Derek Jinks, University of Texas School of Law

    Jerry Kang, UCLA School of Law

    Lisa A. Kelly, University of Washington School of Law

    Heinz Klug, University of Wisconsin

    Itzchak E. Kornfeld, Drexel University

    Ariana R. Levinson, UCLA School of Law

    Sanford Levinson, University of Texas Law School

    Robert Justin Lipkin, Widener University School of Law

    Lynn M. LoPucki, UCLA School of Law

    David Luban, Georgetown University Law Center

    Deborah Maranville, University of Washington School of Law

    Ann Elizabeth Mayer, University of Pennsylvania

    Jamie Mayerfeld, University of Washington

    Joel Migdal, University of Washington

    Martha Minow, Harvard Law School

    William W. Monning, Monterrey College of Law

    Kathleen M. Moore, University of California-Santa Barbara

    Forrest S. Mosten, UCLA School of Law

    Ken Mott, Gettysburg College

    Stephen R. Munzer, UCLA School of Law

    Jyoti Nanda, UCLA School of Law

    Smita Narula, New York University School of Law

    Julie Novkov, University of Oregon

    Frances Olsen, UCLA School of Law

    John Orcutt, Franklin Pierce Law Center

    Arzoo Osanloo, University of Washington

    Jordan J. Paust, University of Houston

    William P. Quigley, Loyola University, New Orleans

    Christopher J. Peters, Wayne State University Law School

    Judith Resnik, Yale Law School

    Sandra L. Rierson, Thomas Jefferson School of Law

    Brad R. Roth, Wayne State University

    Gary Rowe, UCLA School of Law

    Austin Sarat, Amherst College

    Margaret L. Satterthwaite, New York University School of Law

    Stuart A. Scheingold, University of Washington

    Kim Lane Scheppele, Woodrow Wilson School and Princeton University

    Benjamin N. Schiff, Oberlin College

    David Schultz, Hamline University

    Robert A. Sedler, Wayne State University

    Barry Shanks, Franklin Pierce Law Center

    Anne-Marie Slaughter, Dean, Woodrow Wilson School, Princeton University

    Charles Anthony Smith, University of Miami

    Eunice Son, UCLA School of Law

    Susan Sterett, University of Denver

    Jacqueline Stevens, University of California-Santa Barbara

    Katherine Stone, UCLA School of Law

    Steven Tauber, University of South Florida

    Samuel. C. Thompson, Jr, UCLA School of Law

    Beth Van Schaack, Santa Clara University School of Law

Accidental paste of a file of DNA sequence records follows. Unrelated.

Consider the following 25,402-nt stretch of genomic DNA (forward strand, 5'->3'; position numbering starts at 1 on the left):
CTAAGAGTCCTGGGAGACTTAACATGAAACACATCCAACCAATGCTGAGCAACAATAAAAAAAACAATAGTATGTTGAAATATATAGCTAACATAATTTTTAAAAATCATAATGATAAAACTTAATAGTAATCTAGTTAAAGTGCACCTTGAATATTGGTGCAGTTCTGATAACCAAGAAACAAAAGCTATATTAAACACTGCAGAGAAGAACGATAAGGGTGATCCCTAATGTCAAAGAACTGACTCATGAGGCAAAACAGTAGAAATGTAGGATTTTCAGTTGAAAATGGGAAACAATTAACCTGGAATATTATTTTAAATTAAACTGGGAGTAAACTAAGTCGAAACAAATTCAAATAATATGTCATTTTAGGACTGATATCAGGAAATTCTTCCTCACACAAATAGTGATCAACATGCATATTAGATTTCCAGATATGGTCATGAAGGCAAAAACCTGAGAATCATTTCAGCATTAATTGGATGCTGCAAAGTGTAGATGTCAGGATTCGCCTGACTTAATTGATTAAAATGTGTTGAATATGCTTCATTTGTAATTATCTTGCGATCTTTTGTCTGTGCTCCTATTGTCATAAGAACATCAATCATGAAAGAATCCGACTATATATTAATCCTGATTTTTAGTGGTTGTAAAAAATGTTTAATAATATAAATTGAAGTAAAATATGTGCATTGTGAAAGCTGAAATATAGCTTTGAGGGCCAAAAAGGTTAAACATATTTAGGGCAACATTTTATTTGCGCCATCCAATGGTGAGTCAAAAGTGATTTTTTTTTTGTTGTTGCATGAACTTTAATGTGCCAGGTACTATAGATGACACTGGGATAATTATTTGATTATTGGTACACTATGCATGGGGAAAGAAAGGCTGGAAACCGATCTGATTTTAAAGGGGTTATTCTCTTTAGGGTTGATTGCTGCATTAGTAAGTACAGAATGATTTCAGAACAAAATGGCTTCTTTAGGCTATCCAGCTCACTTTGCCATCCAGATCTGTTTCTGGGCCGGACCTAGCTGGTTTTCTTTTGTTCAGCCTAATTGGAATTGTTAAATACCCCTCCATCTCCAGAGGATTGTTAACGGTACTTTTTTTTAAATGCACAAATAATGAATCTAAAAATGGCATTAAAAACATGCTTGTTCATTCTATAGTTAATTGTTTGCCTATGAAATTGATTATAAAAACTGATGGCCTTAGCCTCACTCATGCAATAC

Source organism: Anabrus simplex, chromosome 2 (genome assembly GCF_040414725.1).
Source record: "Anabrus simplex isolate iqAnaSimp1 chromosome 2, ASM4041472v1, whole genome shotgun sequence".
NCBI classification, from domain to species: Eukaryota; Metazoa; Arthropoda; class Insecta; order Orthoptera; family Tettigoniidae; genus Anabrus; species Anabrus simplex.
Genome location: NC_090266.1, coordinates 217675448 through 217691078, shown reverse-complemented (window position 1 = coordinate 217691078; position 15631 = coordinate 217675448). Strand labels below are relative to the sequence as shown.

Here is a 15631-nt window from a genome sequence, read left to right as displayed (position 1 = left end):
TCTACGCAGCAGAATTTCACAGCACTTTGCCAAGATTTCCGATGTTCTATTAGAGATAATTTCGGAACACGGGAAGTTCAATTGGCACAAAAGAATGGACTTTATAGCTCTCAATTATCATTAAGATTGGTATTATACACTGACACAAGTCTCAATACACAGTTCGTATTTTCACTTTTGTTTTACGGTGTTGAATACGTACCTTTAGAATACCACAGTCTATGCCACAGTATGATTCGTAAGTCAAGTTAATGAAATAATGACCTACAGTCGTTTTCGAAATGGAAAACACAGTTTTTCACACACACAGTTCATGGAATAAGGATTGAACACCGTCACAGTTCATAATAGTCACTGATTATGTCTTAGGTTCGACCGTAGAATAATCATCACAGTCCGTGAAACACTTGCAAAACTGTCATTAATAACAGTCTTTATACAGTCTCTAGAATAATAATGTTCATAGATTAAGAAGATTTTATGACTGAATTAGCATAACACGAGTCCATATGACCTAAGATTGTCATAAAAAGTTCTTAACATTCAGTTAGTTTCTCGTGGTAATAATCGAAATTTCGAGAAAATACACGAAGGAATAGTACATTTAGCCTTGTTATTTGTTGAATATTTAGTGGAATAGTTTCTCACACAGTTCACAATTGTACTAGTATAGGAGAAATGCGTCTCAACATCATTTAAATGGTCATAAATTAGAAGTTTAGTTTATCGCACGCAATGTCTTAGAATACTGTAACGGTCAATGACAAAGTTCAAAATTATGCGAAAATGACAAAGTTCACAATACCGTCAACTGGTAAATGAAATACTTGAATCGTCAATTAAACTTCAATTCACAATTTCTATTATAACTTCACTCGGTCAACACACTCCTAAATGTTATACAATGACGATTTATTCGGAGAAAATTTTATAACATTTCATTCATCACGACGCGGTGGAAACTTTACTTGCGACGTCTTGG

Andrew Strauss, Widener University School of Law

    Stephen I. Vladeck, University of Miami School of Law

    Richard Weisberg, Cardozo Law School

    Deborah M. Weissman, University of North Carolina School of Law

    Burns H. Weston, University of Iowa and Vermont Law School

    Adam Winkler, UCLA School of Law

    Maryann Zavez, Vermont Law School

    Richard O. Zerbe Jr., University of Washington

    I think these people have a little more authority on the subject than mr. waterboarding isn't torture. give me a break

  • Anonymous
    4 years ago

    You're proper. If the ones youngsters had been pointing AK-47s at our combating guys and females, they will have to had been gunned down immediate as an alternative than captured and tortured later.

  • 1 decade ago

    To be quite fair, this case has nothing to do with Bush. However you may safely say that as President and commander in chief of the USA should be partially blamed for the torture of suspected terrorists.

  • 1 decade ago

    The CIA use torture because some of them like it. Its a bit much when the great home of Freedom and Democracy blatantly flaunts the Geneva convention and violates many other conventions too like flying suspects (rendition) all over the planet in order to torture them in countries who practice it themselves.

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  • 1 decade ago

    Horrible story out of Texas. ugh!

    But I think I have an answer for your question. It's a little deep, so follow.

    They torture suspects to elicit answers they want to further their agenda. For example they (supposedly) got Khalid Shiehk Mohammad (sp?) to confess to being the mastermind of 911, though none of the evidence points to him or his group. They could torture Iranians to say Iran has a million nukes pointed at Jerusalem and Crawford -- BINGO we got our next war! yay!


  • 1 decade ago

    First of all, water-boarding isn't torture. It is merely a psychological method used to change the state of mind of the subject. Second of all, I don't care if terrorists are tortured even to the point of death. They are evil people who want to kill you and as many westerners as they can. You need to put the pipe down and wake up.

    Source(s): OIF Vet, proud to kill terrorists for freedom!
  • Anonymous
    1 decade ago

    Because presumably the adults are cognitively and developmentally able to do what is demanded of them.

    I am not defending it, but there is a distinction.

  • 1 decade ago

    If that is the premise, maybe during Bush childhood, it was made effective to him....can you send email to WH address to Pres....for confirmation pls? Be sure he will be honest to the way when was a politician had been honest to citizens?